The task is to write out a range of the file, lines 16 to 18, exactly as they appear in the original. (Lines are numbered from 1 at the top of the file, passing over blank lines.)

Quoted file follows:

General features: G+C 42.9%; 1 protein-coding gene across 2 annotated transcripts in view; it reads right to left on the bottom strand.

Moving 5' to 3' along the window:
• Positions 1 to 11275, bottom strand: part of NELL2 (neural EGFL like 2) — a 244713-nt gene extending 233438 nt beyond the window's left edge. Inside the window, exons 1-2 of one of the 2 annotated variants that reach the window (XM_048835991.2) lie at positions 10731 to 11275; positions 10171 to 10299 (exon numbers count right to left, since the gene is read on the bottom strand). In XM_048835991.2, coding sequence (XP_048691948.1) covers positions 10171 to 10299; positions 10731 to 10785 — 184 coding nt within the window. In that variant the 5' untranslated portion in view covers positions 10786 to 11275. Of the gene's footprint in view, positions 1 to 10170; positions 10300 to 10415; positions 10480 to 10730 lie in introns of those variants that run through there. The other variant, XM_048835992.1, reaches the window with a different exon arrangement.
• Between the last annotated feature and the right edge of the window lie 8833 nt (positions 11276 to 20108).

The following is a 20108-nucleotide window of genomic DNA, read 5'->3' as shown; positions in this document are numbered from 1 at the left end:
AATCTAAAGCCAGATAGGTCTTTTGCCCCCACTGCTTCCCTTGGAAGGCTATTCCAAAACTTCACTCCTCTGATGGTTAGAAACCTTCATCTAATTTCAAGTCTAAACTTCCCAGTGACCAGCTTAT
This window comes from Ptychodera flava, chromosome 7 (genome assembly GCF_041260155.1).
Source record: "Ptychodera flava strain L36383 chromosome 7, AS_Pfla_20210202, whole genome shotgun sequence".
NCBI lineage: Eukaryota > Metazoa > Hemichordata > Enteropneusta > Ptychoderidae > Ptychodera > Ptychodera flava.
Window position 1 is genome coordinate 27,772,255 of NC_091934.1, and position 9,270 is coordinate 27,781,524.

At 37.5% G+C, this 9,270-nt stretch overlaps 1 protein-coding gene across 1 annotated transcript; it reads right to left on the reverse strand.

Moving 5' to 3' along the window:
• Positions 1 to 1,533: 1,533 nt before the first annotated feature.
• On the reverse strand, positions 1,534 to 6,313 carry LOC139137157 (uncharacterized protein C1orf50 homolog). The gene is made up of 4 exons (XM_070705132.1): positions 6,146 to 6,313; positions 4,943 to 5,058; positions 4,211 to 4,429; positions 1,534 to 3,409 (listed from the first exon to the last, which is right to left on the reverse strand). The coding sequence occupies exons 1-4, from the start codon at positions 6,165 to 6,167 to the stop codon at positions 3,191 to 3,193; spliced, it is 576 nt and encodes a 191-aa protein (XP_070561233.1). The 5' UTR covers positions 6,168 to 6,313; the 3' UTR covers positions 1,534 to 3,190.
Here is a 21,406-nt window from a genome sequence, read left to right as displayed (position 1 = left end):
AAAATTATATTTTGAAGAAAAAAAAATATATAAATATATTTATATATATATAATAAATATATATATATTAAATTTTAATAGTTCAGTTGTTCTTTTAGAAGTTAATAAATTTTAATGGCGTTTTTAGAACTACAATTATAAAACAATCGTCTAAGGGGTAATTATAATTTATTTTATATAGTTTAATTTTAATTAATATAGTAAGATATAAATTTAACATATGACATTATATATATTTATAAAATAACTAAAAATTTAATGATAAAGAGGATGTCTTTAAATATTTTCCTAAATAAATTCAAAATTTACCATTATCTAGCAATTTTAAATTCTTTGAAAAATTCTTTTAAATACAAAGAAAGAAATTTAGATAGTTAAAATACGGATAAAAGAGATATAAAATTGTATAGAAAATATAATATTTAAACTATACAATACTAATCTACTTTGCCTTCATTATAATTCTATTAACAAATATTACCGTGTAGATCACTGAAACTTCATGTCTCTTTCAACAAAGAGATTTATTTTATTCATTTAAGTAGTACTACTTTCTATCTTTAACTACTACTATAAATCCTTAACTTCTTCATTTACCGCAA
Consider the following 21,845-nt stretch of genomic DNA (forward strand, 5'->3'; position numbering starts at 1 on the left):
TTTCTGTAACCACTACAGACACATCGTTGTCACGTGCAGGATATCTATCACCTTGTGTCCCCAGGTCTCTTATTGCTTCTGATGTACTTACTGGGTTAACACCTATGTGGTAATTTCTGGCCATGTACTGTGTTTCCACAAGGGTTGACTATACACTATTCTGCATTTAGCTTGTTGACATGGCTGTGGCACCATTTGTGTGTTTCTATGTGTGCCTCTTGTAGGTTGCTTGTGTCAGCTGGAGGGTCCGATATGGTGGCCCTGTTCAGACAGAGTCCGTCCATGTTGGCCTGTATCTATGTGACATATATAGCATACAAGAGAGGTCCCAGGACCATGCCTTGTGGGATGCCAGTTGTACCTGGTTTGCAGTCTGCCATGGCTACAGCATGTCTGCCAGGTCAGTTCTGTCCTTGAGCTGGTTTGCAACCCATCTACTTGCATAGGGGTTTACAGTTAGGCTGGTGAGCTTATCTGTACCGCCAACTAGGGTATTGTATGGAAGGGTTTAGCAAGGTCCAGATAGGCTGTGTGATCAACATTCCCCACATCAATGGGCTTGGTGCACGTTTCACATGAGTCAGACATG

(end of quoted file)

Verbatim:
AAAATTATATTTTGAAGAAAAAAAAATATATAAATATATTTATATATATATAATAAATATATATATATTAAATTTTAATAGTTCAGTTGTTCTTTTAGAAGTTAATAAATTTTAATGGCGTTTTTAGAACTACAATTATAAAACAATCGTCTAAGGGGTAATTATAATTTATTTTATATAGTTTAATTTTAATTAATATAGTAAGATATAAATTTAACATATGACATTATATATATTTATAAAATAACTAAAAATTTAATGATAAAGAGGATGTCTTTAAATATTTTCCTAAATAAATTCAAAATTTACCATTATCTAGCAATTTTAAATTCTTTGAAAAATTCTTTTAAATACAAAGAAAGAAATTTAGATAGTTAAAATACGGATAAAAGAGATATAAAATTGTATAGAAAATATAATATTTAAACTATACAATACTAATCTACTTTGCCTTCATTATAATTCTATTAACAAATATTACCGTGTAGATCACTGAAACTTCATGTCTCTTTCAACAAAGAGATTTATTTTATTCATTTAAGTAGTACTACTTTCTATCTTTAACTACTACTATAAATCCTTAACTTCTTCATTTACCGCAA
Consider the following 21,845-nt stretch of genomic DNA (forward strand, 5'->3'; position numbering starts at 1 on the left):
TTTCTGTAACCACTACAGACACATCGTTGTCACGTGCAGGATATCTATCACCTTGTGTCCCCAGGTCTCTTATTGCTTCTGATGTACTTACTGGGTTAACACCTATGTGGTAATTTCTGGCCATGTACTGTGTTTCCACAAGGGTTGACTATACACTATTCTGCATTTAGCTTGTTGACATGGCTGTGGCACCATTTGTGTGTTTCTATGTGTGCCTCTTGTAGGTTGCTTGTGTCAGCTGGAGGGTCCGATATGGTGGCCCTGTTCAGACAGAGTCCGTCCATGTTGGCCTGTATCTATGTGACATATATAGCATACAAGAGAGGTCCCAGGACCATGCCTTGTGGGATGCCAGTTGTACCTGGTTTGCAGTCTGCCATGGCTACAGCATGTCTGCCAGGTCAGTTCTGTCCTTGAGCTGGTTTGCAACCCATCTACTTGCATAGGGGTTTACAGTTAGGCTGGTGAGCTTATCTGTACCGCCAACTAGGGTATTGTATGGAAGGGTTTAGCAAGGTCCAGATAGGCTGTGTGATCAACATTCCCCACATCAATGGGCTTGGTGCACGTTTCACATGAGTCAGACATG